19 Bullit trackprep Pt-2b - IMBOC
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post #1 of 8 (permalink) Old 01-30-2019, 01:03 PM Thread Starter
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Talking 19 Bullit trackprep Pt-2b

Tires and wheels, tracks and traction, pressures and pyrometers.
Well, lets dig in. Bill mentioned in a previous thread that you'll need a good tire pressure gauge (certified/calibrated), a pyrometer to measure tire tread temperatures, and a good torque wrench. Add an extra set of quality lug nuts for the track. (McGard or such)
Your new Bullit comes with 255/40/19 tires (9" wheels) on the front and 275/40/19 tires (9.5" wheels) on the rear. Staggered fitment does not mean the car will handle better or worse. Often the fitment has to do with stance or straight line traction. A GT comes standard with 255/40/19's all around. The disadvantage of staggered fitment, especially if the tires are unidirectional, is that you can't rotate the tires to equalize wear at the track. Regardless, if you are using the standard set up, torque your wheels to 150 FT/Lbs and set your tire pressures to about 28 psi to start. They will heat up and "air up" on the track. After the first session check your tread temperature across the tire. Tread temps. lower in the middle add 2 lbs air, higher in the middle remove 2 lbs air. Your goal is to get the temps. either equal across the tread or gradually cooler from outside to inside, since you usually generate heat more on the outside edges. Check wheel nut torque at lunch break. Record the pressures for all four corners when you get it the way you like it. There is really no ideal temperature, since each tire has it's sweet spot that you can feel.
If you decide to buy track wheels and tires, this would be my suggestion. Buy a set of 10" or 10.5" wheels, all the same, and start with four 275/40/19 tires. There are a large choice of tires in this size and you can rotate them for best wear. With more experience you can move up to 295/35/19 on the same wheels. You might even be able to go 305/30/19, but I'd want to try one on the front first. The GT 350R's go as high as 305's on the front and 315's on the rear, but I believe they have more front fender clearance?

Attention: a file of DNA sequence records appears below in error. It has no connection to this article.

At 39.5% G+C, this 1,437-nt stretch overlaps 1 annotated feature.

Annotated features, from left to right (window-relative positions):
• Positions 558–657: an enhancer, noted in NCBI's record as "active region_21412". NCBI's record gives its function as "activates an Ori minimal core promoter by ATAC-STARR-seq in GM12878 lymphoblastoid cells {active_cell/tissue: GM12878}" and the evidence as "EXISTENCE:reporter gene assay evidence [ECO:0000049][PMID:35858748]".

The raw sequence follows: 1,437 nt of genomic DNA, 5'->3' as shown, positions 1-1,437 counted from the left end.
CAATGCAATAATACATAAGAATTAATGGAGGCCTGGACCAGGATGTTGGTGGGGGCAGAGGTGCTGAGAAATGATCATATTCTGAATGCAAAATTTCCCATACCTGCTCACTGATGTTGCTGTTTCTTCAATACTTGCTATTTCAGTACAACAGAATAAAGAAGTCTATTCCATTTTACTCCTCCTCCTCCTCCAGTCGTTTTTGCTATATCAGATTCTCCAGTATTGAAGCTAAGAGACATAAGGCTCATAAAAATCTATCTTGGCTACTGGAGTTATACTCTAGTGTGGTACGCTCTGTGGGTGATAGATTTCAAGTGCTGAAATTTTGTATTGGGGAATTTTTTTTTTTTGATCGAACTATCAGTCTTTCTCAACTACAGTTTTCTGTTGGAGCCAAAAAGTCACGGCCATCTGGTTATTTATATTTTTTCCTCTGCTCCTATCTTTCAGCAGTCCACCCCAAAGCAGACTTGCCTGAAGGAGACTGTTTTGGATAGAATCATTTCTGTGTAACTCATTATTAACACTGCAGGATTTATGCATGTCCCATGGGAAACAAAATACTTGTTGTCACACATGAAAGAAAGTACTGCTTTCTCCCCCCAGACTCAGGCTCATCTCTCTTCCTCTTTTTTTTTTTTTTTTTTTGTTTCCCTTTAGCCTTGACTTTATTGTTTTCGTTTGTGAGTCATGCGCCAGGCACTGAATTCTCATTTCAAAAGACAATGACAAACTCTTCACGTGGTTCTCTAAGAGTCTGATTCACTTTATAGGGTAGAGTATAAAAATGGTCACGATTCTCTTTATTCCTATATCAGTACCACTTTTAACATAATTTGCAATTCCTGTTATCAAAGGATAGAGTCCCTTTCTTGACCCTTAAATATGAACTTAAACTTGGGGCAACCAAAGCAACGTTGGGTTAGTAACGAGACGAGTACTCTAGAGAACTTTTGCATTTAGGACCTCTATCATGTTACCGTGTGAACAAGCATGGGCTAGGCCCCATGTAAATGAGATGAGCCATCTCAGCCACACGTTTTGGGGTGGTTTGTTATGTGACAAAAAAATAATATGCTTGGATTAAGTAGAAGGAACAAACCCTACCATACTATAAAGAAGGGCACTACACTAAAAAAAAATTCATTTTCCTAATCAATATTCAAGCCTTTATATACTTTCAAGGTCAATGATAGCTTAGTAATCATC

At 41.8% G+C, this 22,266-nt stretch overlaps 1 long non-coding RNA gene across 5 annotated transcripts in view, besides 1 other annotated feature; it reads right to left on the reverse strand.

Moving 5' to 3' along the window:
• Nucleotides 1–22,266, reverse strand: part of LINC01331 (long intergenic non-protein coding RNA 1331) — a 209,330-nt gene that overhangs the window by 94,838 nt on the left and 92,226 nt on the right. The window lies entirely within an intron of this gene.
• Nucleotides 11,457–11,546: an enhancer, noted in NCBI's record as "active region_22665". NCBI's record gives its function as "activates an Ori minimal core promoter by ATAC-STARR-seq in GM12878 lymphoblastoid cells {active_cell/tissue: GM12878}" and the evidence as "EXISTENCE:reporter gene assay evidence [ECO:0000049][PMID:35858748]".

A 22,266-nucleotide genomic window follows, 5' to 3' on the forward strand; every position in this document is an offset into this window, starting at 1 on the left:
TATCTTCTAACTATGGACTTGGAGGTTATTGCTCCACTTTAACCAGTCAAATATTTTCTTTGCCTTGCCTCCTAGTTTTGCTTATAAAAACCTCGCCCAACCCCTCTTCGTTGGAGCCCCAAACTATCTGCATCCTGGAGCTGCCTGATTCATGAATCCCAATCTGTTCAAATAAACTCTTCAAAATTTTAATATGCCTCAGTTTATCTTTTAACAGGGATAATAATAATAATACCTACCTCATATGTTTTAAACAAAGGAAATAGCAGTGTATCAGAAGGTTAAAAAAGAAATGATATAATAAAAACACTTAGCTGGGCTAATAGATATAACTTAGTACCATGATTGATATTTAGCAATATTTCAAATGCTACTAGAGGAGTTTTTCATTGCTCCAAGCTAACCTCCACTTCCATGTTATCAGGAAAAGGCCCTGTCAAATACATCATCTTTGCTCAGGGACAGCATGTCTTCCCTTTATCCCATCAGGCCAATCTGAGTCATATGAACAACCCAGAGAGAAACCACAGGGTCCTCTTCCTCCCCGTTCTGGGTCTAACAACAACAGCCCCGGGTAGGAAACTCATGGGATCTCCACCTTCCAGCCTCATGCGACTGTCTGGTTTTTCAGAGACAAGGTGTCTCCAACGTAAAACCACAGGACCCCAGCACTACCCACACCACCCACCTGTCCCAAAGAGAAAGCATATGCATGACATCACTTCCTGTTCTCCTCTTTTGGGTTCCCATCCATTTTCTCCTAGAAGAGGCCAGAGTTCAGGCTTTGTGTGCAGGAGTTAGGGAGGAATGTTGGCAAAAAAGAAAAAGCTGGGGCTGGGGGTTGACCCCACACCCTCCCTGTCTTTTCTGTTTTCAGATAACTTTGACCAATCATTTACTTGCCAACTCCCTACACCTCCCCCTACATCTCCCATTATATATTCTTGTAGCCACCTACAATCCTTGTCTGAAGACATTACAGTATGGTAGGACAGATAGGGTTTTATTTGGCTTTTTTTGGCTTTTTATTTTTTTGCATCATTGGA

Anyway, the stock tires are a good place to start. Get ready to shoot the money gun regardless, as a set of tires will be $1200 US. Plus wheels, plus, plus?
When you go to track days, you will have to learn to control your Adrenaline and Testosterone, breathe in through your nose, out through your mouth. Hydrate well. Try to relax your hands and avoid the "red mist" or road rage, as you will likely encounter individuals who are not so talented or "fully evolved." If you are tired, skip the last session. Most crashes happen in the last session.
Have fun, and come home safe. As always, questions, comments, likes are welcome.
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post #2 of 8 (permalink) Old 01-30-2019, 07:11 PM Thread Starter
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post #3 of 8 (permalink) Old 01-30-2019, 08:35 PM
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Great write up as usual. On my car i have torqued my wheels to 100 ft lbs but I haven't torqued them to 150. I really like write up for the different years. thanks for this...
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Bullitt 3130 has a few modifications mostly suspension and braking work for the fun twisty roads. and an teenage(15) female Mechanic who wants to track her car.

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post #4 of 8 (permalink) Old 01-30-2019, 09:14 PM Thread Starter
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Only the new Bullits are torqued to 150 ft/lbs because they have 14mm studs, the earlier cars with 1/2" studs are 100 ft/lbs. You are correct sir! Thanks for the comment.
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post #5 of 8 (permalink) Old 01-31-2019, 08:04 AM
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that is helpful to know about the new Bullitts. Did this start for the 19's or are the 17, and 18's also 150ft lbs?
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post #6 of 8 (permalink) Old 01-31-2019, 10:24 AM Thread Starter
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I believe 2015 was the changeover to 14 X 1.50 mm thread studs. The wheels are different as well, slightly different bolt pattern, metric as well. I think when they changed to IRS was the switch, best I can see? Check owner's manual under "tire and wheel specifications" to confirm.
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post #7 of 8 (permalink) Old 01-31-2019, 03:29 PM Thread Starter
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post #8 of 8 (permalink) Old 02-01-2019, 01:43 PM
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Yes, it was for the 2015 model year that the wheel studs were upsized and the torque specs changed. I also prefer the non-staggered set-up for handling but maintenance too. I wonder if the smaller diameter front tories were to reduce tramlining that the larger width wheel/tires often lead to on the road.
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2001 Ford Mustang Bullitt - black, #1118, VIN 1FAFP42X21F213026
2009 Ford Mustang Bullitt - highland green, #6323, VIN 1ZVHT82H995129122
2019 Ford Mustang Bullitt - dark highland green, K1254, VIN 1FA6P8K06K5500726
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